Few modern institutions can rival the nuclear submarine for complexity and absolute self-sufficiency. The often inhospitable environment of the vast sea only intensifies the need for coordination of each crewman's activities. The keystone of the submarine organization is the Commanding Officer, the Captain of the ship.
The absolute responsibility for the safety, well-being and efficiency of the ship an crew rests with the Captain. The specific duties of the Commanding Officer are established by U.S. Naval Regulations, general orders, customs and traditions. With these responsibilities comes the authority to establish policy for the ship. He must strike a balance between maintenance requirements, personnel issues, and mission accomplishment.
Second in command is the Executive Officer, always next senior in rank to the Captain and not far from attaining his own command. The Exec, or XO as he is informally called, offers his wide-ranging experience to the submarine organization through direct coordination of the administrative and training activities of the ship. His knowledge and position extend his responsibilities and interest to every aspect of submarining.
The remainder of the ship's force is composed of four Command and two Support departments. The four Command Departments, Navigation, Operations, Combat Systems, and Engineering are led by senior officers of the ship who rank just below the Executive Officer. Supply and Medical are the two support departments. The Supply Officer is a specially trained Staff Corps officer who heads the Supply Department. Medical Department is led by an independent duty Hospital Corpsman, a specialist in emergency medical care. Junior officers are assigned within these departments to act as Division Officers. Divisions are the smallest organizational units, and consist of groups of enlisted specialists organized according to skills.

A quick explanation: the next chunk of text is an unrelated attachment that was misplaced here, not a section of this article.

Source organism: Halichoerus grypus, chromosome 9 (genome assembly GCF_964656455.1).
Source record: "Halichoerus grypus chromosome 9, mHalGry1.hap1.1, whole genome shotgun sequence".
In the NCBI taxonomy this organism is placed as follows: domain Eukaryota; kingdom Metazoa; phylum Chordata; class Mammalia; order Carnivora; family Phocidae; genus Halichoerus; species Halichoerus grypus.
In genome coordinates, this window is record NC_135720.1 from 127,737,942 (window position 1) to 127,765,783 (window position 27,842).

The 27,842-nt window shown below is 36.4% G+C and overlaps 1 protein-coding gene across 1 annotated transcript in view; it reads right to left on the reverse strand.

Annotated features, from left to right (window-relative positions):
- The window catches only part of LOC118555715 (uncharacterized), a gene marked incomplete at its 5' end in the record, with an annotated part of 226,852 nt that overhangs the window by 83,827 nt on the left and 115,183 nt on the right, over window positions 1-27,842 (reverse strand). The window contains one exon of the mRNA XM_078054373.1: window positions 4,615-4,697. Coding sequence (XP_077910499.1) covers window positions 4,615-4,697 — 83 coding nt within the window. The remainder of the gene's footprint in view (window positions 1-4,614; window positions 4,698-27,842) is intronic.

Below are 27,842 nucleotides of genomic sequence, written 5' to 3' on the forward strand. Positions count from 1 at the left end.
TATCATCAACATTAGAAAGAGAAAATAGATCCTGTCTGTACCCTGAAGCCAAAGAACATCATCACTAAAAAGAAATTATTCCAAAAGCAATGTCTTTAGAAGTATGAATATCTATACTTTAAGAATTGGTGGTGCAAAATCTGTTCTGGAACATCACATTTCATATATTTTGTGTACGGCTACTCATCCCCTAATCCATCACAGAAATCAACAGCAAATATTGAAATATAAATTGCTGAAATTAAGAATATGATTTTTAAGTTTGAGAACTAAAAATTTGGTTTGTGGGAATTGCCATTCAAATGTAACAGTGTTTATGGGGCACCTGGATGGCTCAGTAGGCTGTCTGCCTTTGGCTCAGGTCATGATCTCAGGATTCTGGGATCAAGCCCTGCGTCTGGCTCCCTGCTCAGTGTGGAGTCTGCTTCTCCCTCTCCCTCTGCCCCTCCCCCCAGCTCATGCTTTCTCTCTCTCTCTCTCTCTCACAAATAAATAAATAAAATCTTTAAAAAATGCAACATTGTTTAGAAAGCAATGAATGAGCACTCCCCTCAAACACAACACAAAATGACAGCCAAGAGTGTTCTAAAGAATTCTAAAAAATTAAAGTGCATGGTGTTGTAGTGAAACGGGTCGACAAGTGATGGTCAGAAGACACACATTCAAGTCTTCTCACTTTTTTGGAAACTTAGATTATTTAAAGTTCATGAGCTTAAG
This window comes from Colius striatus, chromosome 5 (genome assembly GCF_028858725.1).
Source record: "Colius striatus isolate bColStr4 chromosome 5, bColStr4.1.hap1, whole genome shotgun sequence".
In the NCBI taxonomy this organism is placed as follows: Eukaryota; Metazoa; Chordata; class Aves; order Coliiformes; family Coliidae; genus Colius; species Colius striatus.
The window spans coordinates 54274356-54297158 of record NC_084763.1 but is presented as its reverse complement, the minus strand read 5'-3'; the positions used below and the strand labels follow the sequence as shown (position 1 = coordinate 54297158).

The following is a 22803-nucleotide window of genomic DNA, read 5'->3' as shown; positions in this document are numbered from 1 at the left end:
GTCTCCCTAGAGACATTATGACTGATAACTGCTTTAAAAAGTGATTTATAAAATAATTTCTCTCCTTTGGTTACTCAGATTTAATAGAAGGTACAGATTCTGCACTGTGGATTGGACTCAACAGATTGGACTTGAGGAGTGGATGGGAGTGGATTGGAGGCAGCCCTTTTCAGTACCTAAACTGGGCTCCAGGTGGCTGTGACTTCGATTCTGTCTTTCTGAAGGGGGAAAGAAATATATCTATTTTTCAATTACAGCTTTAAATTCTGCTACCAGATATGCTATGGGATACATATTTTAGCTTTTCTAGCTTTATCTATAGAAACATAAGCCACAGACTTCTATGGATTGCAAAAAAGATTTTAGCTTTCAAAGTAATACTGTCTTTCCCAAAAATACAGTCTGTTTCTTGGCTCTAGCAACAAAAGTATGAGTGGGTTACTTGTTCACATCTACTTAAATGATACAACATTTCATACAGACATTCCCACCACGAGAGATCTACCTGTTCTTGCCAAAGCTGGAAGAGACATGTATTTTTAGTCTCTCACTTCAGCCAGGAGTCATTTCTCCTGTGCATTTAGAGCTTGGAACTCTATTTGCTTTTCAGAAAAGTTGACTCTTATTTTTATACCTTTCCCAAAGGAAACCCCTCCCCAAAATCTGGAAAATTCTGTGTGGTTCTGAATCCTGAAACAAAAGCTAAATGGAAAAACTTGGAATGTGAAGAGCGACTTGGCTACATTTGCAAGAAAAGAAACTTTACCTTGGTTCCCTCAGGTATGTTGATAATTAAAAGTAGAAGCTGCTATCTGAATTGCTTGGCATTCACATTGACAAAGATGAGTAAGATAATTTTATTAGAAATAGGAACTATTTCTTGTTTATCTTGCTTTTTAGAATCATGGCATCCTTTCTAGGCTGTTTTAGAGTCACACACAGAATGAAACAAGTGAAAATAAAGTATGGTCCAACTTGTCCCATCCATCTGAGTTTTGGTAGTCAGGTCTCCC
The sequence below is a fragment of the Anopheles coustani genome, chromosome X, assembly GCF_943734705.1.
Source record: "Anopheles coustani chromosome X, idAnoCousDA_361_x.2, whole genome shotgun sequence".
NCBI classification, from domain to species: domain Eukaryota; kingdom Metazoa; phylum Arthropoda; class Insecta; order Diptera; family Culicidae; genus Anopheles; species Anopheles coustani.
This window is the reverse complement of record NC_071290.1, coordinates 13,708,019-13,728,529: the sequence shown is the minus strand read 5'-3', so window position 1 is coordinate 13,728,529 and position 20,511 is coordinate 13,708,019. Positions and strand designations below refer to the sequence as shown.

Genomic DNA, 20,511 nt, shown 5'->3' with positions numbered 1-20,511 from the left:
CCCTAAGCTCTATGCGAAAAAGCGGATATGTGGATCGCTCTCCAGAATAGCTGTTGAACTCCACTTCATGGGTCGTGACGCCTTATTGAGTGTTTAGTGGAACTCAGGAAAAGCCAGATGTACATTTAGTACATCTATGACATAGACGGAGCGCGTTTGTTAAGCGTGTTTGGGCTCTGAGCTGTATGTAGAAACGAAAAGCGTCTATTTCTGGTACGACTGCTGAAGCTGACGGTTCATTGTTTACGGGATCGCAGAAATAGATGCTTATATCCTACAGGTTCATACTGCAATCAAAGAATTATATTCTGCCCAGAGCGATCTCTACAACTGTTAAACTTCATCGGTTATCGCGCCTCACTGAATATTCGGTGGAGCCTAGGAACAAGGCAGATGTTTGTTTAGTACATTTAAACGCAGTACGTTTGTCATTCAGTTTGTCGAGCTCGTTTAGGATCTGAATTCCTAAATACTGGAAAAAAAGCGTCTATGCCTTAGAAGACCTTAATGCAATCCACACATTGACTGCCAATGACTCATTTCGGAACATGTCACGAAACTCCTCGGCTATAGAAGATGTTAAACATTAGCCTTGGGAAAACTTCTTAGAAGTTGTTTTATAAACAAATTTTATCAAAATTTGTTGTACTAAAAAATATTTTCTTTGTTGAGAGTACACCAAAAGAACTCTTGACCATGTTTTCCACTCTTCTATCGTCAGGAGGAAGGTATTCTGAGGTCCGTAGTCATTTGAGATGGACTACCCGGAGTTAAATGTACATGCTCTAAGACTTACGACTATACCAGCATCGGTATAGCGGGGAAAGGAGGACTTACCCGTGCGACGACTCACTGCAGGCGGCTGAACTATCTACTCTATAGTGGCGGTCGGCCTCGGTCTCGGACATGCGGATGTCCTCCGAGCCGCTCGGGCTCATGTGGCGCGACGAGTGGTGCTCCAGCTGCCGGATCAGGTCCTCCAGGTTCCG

Every piece of material on the ship from the propeller to the paint job is assigned to a Division and finally to an individual technician among its crew. Each of three men soon becomes an expert not only in the technical functions to which his special training has been directed, but also in the demands of administration, leadership and instruction of his shipmates.